This has been a long season for Rai as it included three World Cup medals in nine days in June followed by the Commonwealth Games and the World Championships and then the Asian Games. Sure, all these medals will bring in a lot of riches in terms of cash prizes. However, the issue that hurt him the most is the apathy of the Uttar Pradesh government with regard to his recognition as a native of the state. The thought of being an alien in his state despite having all the necessary documents disturbed him very much. He even talked of competing for other states, but that may well have been in the heat of the moment. Money and recognition are on their way, it would seem, particularly after Uttar Pradesh Chief Minister Akhilesh Yadav announced Rs 50 lakh for him.
In recent times, Rai was ranked No. 1 in the 10m Air Pistol and No. 5 in 50m Pistol events, but things were not always as hunky dory as it is today.
He joined the army 11 years ago and that is where he was first introduced to shooting. He was more interested in other physical training than shooting. Somewhere down the line, he discovered he was fairly good at it, but a series of poor performances in early 2007 forced him out of the army shooting camp. He made his way yet again only to be sent back a second time in 2009.
It was only in July 2011, when he won three medals that a new start was made. He was called into the Army Marksman Unit and 2012 happened to be a year of learning, before he was considered for the Indian national team.
Consistent performances in the Air Pistol and Free Pistol events earned him a spot in the Indian team for his first international meet last year in South Korea, where he made it to the final and finished seventh. Subsequent events in the Asian Air Gun Championships in Kuwait, where he won three silver medals, and the World Cup in Fort Benning, made him a regular in the Indian team.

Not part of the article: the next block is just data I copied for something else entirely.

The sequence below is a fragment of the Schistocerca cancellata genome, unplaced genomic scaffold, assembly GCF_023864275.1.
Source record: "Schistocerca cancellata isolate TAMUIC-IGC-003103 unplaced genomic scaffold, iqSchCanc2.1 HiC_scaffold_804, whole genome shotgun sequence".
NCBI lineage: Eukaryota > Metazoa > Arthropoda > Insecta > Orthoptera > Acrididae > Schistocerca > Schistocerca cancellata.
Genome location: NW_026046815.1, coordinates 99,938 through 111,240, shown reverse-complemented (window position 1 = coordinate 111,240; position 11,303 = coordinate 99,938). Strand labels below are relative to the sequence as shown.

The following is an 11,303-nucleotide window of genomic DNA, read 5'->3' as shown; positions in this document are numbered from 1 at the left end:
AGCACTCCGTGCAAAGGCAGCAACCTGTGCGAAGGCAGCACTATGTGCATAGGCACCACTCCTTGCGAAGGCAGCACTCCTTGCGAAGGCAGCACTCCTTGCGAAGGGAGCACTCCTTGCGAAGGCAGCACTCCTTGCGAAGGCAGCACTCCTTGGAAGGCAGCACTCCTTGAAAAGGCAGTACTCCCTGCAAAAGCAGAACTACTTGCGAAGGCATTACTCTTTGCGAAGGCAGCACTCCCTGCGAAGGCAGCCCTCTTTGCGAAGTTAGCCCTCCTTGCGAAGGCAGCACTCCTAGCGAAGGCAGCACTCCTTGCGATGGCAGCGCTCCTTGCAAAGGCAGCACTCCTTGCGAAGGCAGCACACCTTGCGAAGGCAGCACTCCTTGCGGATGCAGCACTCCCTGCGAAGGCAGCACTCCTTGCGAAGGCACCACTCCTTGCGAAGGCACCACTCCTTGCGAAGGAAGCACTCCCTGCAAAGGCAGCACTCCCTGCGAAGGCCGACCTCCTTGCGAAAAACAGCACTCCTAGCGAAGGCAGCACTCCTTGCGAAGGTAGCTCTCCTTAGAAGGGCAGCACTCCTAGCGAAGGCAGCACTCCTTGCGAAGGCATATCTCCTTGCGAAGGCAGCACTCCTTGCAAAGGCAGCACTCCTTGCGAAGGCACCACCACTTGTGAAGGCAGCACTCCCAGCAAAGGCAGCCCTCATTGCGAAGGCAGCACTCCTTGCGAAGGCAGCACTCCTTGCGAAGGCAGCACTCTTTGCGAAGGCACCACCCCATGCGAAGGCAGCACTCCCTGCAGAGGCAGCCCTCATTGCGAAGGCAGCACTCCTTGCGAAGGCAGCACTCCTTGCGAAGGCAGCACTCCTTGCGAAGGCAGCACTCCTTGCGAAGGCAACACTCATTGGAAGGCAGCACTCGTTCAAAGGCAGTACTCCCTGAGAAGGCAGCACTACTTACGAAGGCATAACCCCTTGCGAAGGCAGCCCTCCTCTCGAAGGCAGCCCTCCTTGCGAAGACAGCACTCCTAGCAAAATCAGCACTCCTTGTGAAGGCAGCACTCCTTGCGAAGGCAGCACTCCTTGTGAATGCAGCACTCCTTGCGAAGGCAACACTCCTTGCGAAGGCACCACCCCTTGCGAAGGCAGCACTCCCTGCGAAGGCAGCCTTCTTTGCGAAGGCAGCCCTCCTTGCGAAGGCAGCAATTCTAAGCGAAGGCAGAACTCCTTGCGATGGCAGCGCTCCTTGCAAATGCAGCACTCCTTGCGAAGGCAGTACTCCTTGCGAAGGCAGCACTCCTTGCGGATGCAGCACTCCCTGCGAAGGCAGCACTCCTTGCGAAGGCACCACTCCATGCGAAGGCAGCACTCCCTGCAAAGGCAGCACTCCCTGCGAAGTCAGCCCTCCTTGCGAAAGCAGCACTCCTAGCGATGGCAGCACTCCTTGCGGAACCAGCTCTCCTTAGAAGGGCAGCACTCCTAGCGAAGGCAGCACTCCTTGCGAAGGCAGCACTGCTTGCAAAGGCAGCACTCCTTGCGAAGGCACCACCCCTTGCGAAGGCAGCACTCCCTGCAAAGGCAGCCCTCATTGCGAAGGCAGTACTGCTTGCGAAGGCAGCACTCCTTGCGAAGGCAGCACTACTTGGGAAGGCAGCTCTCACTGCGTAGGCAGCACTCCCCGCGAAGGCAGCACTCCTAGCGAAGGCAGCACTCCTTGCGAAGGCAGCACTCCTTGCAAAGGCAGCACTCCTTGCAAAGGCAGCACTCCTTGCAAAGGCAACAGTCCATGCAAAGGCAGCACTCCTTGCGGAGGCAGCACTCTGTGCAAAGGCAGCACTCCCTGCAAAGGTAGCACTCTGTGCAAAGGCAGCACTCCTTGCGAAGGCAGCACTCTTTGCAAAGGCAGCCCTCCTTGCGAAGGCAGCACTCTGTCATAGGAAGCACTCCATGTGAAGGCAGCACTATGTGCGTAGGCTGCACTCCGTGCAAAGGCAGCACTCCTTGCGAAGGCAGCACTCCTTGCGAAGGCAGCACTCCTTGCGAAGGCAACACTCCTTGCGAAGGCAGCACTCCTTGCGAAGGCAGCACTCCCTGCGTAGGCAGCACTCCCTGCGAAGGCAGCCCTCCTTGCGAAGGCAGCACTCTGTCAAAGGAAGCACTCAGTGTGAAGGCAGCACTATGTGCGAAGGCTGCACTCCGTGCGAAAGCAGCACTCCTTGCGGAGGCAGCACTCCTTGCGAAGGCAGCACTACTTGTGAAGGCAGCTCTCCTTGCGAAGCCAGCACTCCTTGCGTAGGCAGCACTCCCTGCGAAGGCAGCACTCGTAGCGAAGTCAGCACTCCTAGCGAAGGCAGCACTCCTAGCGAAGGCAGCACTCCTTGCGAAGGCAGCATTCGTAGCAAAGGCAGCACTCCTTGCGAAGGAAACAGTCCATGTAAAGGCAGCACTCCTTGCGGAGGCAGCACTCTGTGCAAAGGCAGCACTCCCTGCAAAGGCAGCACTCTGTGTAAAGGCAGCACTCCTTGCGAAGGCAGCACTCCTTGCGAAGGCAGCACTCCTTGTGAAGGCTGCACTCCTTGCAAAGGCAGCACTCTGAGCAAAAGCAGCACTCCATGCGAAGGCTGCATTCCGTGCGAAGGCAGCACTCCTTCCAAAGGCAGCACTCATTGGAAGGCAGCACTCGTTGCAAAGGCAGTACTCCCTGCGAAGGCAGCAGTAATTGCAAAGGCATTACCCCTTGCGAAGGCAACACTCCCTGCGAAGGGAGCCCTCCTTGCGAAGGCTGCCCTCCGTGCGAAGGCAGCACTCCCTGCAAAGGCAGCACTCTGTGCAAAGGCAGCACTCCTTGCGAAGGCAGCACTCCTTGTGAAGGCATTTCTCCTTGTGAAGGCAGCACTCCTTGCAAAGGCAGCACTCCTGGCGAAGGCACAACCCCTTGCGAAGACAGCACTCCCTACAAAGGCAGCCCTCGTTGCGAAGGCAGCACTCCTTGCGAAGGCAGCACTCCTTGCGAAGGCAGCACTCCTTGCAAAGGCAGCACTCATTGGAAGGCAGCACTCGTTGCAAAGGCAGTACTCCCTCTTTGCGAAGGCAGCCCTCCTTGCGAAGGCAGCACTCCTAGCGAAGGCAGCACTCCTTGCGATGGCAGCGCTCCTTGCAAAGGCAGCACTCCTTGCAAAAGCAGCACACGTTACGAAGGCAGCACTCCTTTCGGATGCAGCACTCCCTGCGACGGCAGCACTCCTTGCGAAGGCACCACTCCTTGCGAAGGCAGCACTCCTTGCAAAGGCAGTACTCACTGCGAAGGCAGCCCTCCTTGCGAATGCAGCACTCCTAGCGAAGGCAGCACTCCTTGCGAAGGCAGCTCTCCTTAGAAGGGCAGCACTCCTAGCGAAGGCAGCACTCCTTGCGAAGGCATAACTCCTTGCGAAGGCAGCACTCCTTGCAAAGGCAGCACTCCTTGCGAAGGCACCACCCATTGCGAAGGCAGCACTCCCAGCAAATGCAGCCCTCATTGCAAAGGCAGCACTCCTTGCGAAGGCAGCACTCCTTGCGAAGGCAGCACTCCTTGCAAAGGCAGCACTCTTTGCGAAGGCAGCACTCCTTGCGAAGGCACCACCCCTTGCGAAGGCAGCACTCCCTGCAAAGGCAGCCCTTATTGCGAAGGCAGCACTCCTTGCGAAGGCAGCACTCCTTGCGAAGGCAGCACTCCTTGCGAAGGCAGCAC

Recalling that period, he says, “That is when I thought I could win medals at top international events.”
A combination of mental and physical strength is a must for a world-class shooter. It is a zone where stillness and the ability to shut out everything else rule. Rai has worked very hard on his fitness. His support team, be it coaches Mohinder and Smirnov, or mental trainer Agashe, all speak highly of Rai and his work ethic. Even the slightest of twitches can affect the shooting posture; neck and shoulders need to take a lot of strain and stress.
The margin of error is small. But then, these shooters are aiming for the bull’s eye, which is barely 11.5 mm in diameter for the 10m event and 50mm for the 50m event.
Rai, a member of the 11 Gurkha Regiment, is a mentally strong person with a sense of fragility due to the expectations that keep piling upon him with every strand of success.
No wonder then, the coaches keep reminding everyone around not to add any more burden on these shooters. They already carry too much of the same and then there is the burden of expectations. With the 2016 Olympics not too far ahead, let us hope that Rai turns up at Brazil minus the baggage of the past.